Here's the biggest shocker: On the issue of ethics, Marty was the aggressor. When Winter unveiled his four-point ethics plan, the cornerstone to his “honest leadership” persona, Marty shot right back with: “I love it when candidates serve for six years and 30 days before the election discover campaign ethics reform.” The crowd snickered at that one.

Not content with a jab, Marty turned the opportunity into a combination and replied to Griego's claim that he is bankrolled by developers (and the connotation that he's captive to their interests and offers them special favors in return) by saying, “I'm proud to have support of business community.”

Meanwhile, neither candidate ever mentioned the word ABQPAC. Can you believe that? The one word that pinpoints the need for government reform and honest leadership and Marty's ethically-challenged “support” from the “business industry.” Yet, Chavez' challengers are acting like it never happened. If Chavez hadn't been exposed as the mastermind behind a scheme to line his pockets with money from city contractors and city employees, among others, his superior political acumen and aggressive campaign style would make him a shoo-in for reelection. But because of ABQPAC, these guys have a chance. But first they need to make it an issue! Otherwise, they should just quit now.

As for David Steele, he is a lovable candidate, at times borderline incoherent in a Foster Brooks kind of way, but when he has a moment of clarity it's usually worth the wait. A recently retired city planning official, his answer to pretty much everything is: “We need a plan. What's the plan? We don't have a plan. We need one. We need a master plan to fix traffic, water and crime problems. We need planning, planning, planning. I'm gonna make a plan, etc.”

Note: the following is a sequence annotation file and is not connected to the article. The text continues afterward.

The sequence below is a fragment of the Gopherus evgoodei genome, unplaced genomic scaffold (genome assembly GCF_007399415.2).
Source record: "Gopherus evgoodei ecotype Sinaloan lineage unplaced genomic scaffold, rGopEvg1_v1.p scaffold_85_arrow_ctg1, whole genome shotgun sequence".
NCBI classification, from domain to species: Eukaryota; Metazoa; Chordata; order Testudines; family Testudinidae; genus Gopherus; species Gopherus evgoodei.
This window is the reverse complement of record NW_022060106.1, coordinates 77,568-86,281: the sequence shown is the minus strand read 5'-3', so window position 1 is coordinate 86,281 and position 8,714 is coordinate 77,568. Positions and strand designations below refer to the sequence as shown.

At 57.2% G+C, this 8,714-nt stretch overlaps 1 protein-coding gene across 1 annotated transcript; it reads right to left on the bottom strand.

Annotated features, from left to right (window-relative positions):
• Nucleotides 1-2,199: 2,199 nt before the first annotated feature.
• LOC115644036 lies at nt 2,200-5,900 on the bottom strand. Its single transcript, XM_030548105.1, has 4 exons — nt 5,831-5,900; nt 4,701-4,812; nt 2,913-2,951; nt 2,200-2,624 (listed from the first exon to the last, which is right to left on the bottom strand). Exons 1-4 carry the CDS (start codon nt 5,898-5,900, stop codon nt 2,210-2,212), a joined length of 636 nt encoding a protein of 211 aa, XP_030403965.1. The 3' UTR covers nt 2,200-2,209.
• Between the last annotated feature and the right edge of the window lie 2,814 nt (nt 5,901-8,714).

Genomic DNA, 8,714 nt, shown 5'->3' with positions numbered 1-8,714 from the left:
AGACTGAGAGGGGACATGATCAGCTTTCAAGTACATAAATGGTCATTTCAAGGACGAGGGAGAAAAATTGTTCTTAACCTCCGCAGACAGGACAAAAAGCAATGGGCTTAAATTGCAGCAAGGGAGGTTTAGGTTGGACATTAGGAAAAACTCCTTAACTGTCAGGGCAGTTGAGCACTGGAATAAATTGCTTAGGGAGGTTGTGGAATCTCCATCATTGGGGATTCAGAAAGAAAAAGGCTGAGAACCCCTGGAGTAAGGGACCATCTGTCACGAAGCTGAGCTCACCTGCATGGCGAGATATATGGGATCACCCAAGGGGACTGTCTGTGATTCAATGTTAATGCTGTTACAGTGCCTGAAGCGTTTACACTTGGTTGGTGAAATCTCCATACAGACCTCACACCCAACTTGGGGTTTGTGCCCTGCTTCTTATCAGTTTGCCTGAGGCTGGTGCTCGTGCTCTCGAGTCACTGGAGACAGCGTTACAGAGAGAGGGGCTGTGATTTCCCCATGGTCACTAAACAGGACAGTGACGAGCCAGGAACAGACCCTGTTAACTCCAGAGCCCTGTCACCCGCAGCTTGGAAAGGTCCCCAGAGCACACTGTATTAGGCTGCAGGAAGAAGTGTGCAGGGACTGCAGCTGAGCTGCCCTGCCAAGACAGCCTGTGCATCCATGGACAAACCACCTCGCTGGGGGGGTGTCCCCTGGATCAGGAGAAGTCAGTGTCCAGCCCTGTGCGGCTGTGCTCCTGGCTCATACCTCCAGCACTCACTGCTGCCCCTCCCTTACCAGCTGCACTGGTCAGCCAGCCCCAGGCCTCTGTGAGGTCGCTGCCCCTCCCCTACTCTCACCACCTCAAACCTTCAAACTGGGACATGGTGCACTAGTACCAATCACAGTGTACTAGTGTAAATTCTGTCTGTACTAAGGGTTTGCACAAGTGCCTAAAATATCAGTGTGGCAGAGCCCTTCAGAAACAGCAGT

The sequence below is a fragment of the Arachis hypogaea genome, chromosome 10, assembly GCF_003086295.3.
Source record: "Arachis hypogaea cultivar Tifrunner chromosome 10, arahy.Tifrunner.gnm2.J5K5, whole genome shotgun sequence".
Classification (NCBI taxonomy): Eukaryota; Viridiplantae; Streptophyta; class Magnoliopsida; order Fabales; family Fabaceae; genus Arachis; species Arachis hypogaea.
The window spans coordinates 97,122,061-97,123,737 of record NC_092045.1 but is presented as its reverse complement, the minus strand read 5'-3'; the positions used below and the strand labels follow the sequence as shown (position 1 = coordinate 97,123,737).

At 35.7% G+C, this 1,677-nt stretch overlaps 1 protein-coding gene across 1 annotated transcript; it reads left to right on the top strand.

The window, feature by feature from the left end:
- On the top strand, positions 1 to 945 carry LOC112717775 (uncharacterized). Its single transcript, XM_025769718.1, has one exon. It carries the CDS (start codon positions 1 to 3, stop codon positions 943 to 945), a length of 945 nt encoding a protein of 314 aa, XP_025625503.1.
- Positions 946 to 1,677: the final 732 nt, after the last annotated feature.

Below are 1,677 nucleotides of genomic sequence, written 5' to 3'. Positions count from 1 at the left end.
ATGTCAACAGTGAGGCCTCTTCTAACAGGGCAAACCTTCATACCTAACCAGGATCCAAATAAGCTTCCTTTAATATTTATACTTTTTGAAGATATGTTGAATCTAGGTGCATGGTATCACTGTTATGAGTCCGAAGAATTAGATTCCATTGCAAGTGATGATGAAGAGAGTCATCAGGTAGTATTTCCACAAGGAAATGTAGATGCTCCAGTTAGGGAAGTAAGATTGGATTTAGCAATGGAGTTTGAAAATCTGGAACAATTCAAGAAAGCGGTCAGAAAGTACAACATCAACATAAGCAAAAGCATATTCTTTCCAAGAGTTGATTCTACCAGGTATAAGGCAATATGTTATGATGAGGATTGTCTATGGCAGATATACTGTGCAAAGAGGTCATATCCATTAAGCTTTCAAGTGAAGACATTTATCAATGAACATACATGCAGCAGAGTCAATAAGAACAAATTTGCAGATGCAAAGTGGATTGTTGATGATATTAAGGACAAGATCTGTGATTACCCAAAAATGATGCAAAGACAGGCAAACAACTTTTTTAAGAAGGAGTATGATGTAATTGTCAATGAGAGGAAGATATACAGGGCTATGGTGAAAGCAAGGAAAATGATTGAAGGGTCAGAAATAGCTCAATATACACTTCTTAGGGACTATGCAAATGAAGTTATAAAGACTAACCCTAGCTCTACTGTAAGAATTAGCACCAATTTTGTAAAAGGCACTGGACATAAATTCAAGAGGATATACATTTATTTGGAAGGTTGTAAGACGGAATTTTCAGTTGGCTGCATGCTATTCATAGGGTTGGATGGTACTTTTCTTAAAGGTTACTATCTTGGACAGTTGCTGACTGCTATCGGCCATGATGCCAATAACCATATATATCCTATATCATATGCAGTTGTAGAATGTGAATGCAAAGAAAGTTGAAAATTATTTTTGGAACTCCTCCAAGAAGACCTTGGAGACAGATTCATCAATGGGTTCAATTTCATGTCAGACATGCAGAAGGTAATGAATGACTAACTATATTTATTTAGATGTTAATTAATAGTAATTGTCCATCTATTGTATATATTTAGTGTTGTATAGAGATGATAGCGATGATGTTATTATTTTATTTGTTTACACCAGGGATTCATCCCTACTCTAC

When addressing a question about the city's “emergency preparedness,” Mr. Steele said, “What are we going to do if the Rio Grande floods? How are we going to get people out of here when we only have two exits.” A legitimate question if your long-term plan spans 1,000 years, but I don't think that's what the folks in the room were most concerned about. (Quick aside: a local reporter told me when he asked Steele where he went to high school, the candidate replied, “I'll have to get back to you on that.” You gotta love that.) Where Mr. Steele hits a nerve, though, is when he talks about crime. He tells the story of his wife of 47 years being mugged at knife point in a Northeast Heights beauty salon, then says women and elderly folks don't feel safe walking the streets and suggests the mayor is “cooking the books” when it comes to his use of favorable crime statistics and increased numbers of cops on the streets. His candidacy isn't going anywhere, but he helps the others on the crime issue. And as far as I can tell, Winter and Griego need all the help they can get.